My mother has always been militant about breastfeeding. She raised me to believe that there was no excuse for a woman not to breastfeed her baby until at least teeth. So I always knew I was going to exclusively breastfeed and would silently judge women who didn't.
Then a year and a half before my son was born, I learned what Dysphoric Milk Ejection Reflex was after reading a post on Writing Chapter Three. I began to acknowledge that maybe there were women who really wanted to breastfeed but genuinely struggled.
6 months later, a close friend gave birth to her 4th child and chose to exclusively formula feed because as it turns out she suffered from emotions similar to PTSD whenever she tried to breastfeed going all the way back to her first child. Talking with her and listening to her experiences further highlighted to me that maybe we don’t always have all the facts when it comes to someone else’s breastfeeding relationship.
Barely 2 weeks after my sons birth, while I was still in the thick of being determined to make breastfeeding work for us, I came across the xoJane article Not Only Did I Not Breastfeed, I Didn’t Even Try. As a militant breastfeeder in training, I scoffed at the headline wondering how someone could not even try to breastfeed their baby at least for a little while. Don’t they know that every ounce counts?
"If I had decided to breastfeed, it would have only been to try to make myself look good."
And then I read it. “Antenatal depression.” There was a word for it. A word for exactly how I felt for the previous 9 months of my life. Pregnancy had not been kind to my emotional state and that probably had a huge effect on my frame of mind as we approached breastfeeding in the coming months.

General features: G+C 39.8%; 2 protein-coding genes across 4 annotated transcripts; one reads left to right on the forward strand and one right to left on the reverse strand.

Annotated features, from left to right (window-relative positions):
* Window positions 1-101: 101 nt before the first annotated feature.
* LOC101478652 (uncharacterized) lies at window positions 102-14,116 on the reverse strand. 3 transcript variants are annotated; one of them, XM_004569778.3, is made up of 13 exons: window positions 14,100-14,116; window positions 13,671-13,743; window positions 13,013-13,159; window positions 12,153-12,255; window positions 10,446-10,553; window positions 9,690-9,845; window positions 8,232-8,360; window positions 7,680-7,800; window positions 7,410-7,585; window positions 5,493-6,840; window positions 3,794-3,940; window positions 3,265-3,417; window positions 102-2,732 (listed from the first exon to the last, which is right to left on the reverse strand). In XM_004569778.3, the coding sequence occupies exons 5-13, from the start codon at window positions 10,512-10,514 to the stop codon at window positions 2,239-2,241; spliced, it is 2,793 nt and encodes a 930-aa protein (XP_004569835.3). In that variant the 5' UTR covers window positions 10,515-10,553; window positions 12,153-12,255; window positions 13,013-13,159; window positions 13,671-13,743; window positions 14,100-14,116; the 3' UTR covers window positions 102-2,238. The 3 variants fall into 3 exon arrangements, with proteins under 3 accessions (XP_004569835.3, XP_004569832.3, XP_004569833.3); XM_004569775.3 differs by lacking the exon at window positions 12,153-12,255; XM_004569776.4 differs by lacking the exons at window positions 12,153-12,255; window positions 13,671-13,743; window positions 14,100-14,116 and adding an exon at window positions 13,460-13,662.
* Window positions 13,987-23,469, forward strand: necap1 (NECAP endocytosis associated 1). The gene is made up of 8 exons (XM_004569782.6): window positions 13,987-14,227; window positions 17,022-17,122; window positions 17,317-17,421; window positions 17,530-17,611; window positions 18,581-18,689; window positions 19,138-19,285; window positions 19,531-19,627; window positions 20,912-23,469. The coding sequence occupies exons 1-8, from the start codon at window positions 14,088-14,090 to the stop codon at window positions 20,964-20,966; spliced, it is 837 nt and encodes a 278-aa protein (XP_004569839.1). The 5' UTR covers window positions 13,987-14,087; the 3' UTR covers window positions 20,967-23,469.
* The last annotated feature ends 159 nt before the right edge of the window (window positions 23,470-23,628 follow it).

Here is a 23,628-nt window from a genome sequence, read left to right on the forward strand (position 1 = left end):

I couldn’t help but rejoice when I read Emily’s loving reasoning for not even trying: "Taking that medication meant that I had to give up the option of breastfeeding. But I was someone’s mom now and I couldn’t risk falling back as far as I had been. For me, breastfeeding would have been a stupid and selfish decision. If I had decided to breastfeed, it would have only been to try to make myself look good. After all, countless obstetricians and pediatricians had assured me that Sawyer would be happy and healthy on formula. No, I had to be present and capable of taking care of Sawyer, even if that meant I couldn’t follow every single American Academy of Pediatrics recommendation to a T."
For the first time in my life I felt empathy towards the women who didn’t breastfeed. But I was still going to keep trying. I’ve shared with you how our breastfeeding sessions went in the past. The good times were amazing, but the bad times added up to the worst emotional experience of my life. But I still couldn’t bear to give my son formula.
After weeks of leaning on all my family for emotional support, I finally listened to my father. You see my dad was hospitalized shortly after birth due to an adverse reaction to breastmilk. It was the 1960’s and the environment wasn’t breastfeeding friendly, instead of encouraging an elimination diet or removal of dairy, they simply gave him soy formula. And that’s what worked. Mind you I hadn’t been eating well for over a month since my own allergies and food aversions combined with our son’s allergies and intolerances left little on the menu. I was miserable and my dad smiled at me and said, “Honey, don’t kill yourself. He’ll still turn out ok.”
I think it’s true that many women might not even try because they have access to free formula. In our case the organic soy formula that was the only thing my son would accept beside breastmilk cost us $25 every week.
I know now there were other things I could have tried before giving up but looking back at the time I don’t know if I was in the emotional place to do so. There were many dark days then and that’s not always something that other people see.
I whole-heartedly plan to try again with subsequent children especially since we learned the cause of all our trials was really an anatomical issue on both our parts after it was already too late.